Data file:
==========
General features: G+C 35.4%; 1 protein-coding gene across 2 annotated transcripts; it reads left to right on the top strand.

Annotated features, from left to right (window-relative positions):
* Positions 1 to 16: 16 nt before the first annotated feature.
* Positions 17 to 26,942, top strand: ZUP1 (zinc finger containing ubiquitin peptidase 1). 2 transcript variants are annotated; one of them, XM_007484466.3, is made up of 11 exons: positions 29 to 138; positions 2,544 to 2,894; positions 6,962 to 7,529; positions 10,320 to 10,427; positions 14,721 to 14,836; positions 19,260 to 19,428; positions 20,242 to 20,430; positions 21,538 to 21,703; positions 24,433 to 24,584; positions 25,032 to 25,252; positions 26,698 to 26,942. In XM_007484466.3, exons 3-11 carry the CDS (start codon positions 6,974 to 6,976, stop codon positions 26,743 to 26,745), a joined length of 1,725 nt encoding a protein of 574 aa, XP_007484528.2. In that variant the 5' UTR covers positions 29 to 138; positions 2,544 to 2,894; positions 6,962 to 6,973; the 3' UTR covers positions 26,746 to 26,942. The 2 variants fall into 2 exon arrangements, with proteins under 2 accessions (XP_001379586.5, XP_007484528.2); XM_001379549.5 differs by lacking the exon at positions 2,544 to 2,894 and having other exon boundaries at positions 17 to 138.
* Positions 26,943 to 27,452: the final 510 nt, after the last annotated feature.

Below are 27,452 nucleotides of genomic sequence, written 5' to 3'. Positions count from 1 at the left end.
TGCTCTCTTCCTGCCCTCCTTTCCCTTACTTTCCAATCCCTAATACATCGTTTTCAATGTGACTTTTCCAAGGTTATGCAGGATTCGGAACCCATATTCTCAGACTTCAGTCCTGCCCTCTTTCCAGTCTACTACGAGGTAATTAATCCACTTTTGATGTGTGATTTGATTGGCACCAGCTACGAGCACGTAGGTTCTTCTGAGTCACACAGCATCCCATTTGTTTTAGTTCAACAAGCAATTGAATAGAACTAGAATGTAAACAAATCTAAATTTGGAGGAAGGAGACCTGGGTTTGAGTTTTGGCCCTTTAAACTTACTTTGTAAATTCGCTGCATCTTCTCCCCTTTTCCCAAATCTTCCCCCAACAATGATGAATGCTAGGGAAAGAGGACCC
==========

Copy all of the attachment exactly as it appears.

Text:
General features: G+C 35.4%; 1 protein-coding gene across 2 annotated transcripts; it reads left to right on the top strand.

Annotated features, from left to right (window-relative positions):
* Positions 1 to 16: 16 nt before the first annotated feature.
* Positions 17 to 26,942, top strand: ZUP1 (zinc finger containing ubiquitin peptidase 1). 2 transcript variants are annotated; one of them, XM_007484466.3, is made up of 11 exons: positions 29 to 138; positions 2,544 to 2,894; positions 6,962 to 7,529; positions 10,320 to 10,427; positions 14,721 to 14,836; positions 19,260 to 19,428; positions 20,242 to 20,430; positions 21,538 to 21,703; positions 24,433 to 24,584; positions 25,032 to 25,252; positions 26,698 to 26,942. In XM_007484466.3, exons 3-11 carry the CDS (start codon positions 6,974 to 6,976, stop codon positions 26,743 to 26,745), a joined length of 1,725 nt encoding a protein of 574 aa, XP_007484528.2. In that variant the 5' UTR covers positions 29 to 138; positions 2,544 to 2,894; positions 6,962 to 6,973; the 3' UTR covers positions 26,746 to 26,942. The 2 variants fall into 2 exon arrangements, with proteins under 2 accessions (XP_001379586.5, XP_007484528.2); XM_001379549.5 differs by lacking the exon at positions 2,544 to 2,894 and having other exon boundaries at positions 17 to 138.
* Positions 26,943 to 27,452: the final 510 nt, after the last annotated feature.

Below are 27,452 nucleotides of genomic sequence, written 5' to 3'. Positions count from 1 at the left end.
TGCTCTCTTCCTGCCCTCCTTTCCCTTACTTTCCAATCCCTAATACATCGTTTTCAATGTGACTTTTCCAAGGTTATGCAGGATTCGGAACCCATATTCTCAGACTTCAGTCCTGCCCTCTTTCCAGTCTACTACGAGGTAATTAATCCACTTTTGATGTGTGATTTGATTGGCACCAGCTACGAGCACGTAGGTTCTTCTGAGTCACACAGCATCCCATTTGTTTTAGTTCAACAAGCAATTGAATAGAACTAGAATGTAAACAAATCTAAATTTGGAGGAAGGAGACCTGGGTTTGAGTTTTGGCCCTTTAAACTTACTTTGTAAATTCGCTGCATCTTCTCCCCTTTTCCCAAATCTTCCCCCAACAATGATGAATGCTAGGGAAAGAGGACCC